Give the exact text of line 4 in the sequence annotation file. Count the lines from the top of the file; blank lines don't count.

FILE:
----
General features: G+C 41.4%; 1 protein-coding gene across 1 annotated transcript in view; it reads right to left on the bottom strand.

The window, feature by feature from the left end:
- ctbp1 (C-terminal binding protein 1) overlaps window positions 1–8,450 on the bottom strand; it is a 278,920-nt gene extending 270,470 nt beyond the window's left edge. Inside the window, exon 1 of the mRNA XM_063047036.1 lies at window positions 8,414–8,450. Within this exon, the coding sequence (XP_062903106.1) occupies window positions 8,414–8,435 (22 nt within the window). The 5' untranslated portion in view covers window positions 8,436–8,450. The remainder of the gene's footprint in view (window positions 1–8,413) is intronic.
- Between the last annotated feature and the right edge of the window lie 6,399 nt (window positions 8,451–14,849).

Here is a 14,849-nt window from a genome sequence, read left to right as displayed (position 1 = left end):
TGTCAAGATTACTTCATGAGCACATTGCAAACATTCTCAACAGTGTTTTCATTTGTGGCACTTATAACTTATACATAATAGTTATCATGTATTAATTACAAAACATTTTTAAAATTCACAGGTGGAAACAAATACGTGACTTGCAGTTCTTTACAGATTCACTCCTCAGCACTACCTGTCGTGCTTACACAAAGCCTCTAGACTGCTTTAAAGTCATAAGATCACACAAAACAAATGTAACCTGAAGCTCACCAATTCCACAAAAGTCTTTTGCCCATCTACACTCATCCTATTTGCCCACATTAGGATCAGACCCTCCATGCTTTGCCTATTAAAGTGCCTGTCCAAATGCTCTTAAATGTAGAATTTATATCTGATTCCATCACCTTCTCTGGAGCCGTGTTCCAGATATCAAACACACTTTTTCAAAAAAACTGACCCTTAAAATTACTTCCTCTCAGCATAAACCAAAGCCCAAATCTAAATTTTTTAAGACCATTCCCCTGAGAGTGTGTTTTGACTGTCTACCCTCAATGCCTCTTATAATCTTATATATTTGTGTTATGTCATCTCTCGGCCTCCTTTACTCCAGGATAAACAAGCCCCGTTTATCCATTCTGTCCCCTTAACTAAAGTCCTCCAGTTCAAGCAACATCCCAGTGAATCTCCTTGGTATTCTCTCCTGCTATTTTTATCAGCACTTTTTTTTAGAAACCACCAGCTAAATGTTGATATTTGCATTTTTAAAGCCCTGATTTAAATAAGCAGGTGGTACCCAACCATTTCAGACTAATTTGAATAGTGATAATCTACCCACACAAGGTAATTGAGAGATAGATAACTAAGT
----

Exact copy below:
- Between the last annotated feature and the right edge of the window lie 6,399 nt (window positions 8,451–14,849).